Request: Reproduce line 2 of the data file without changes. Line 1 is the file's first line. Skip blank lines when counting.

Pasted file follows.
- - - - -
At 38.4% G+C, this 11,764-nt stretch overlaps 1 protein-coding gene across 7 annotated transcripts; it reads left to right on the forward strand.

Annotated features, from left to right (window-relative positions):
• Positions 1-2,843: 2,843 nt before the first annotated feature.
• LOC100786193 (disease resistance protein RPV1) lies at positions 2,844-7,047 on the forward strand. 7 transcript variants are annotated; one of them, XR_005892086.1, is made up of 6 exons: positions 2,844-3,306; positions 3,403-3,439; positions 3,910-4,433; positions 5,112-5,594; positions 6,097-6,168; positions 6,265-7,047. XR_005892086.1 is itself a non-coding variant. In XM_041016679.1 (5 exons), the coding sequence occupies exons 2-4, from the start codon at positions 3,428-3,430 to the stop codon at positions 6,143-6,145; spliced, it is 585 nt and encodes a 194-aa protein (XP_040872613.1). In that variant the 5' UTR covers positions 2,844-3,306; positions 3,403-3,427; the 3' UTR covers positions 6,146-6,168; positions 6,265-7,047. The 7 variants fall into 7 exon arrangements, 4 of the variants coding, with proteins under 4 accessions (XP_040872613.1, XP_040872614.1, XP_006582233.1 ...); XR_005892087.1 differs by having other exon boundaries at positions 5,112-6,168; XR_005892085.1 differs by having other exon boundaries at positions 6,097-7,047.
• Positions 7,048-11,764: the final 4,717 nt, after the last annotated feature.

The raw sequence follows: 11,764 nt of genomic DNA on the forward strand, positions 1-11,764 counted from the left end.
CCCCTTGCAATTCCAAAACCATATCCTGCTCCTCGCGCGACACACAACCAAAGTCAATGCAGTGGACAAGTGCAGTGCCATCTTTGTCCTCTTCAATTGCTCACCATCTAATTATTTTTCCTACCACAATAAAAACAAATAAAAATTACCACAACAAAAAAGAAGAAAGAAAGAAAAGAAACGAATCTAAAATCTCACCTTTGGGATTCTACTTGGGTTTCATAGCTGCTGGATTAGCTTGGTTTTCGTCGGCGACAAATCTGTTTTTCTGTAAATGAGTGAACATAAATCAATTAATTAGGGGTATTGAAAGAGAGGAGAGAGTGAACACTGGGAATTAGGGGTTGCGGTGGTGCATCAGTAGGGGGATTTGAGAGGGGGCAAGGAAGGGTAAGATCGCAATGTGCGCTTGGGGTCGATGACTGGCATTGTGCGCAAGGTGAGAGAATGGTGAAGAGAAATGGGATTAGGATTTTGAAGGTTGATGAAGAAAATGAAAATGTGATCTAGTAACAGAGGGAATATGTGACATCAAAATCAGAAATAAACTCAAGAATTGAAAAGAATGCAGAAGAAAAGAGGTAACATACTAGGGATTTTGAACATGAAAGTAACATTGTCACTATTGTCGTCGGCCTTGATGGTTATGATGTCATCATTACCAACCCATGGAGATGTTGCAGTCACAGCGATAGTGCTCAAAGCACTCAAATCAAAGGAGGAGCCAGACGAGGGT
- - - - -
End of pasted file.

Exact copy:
Annotated features, from left to right (window-relative positions):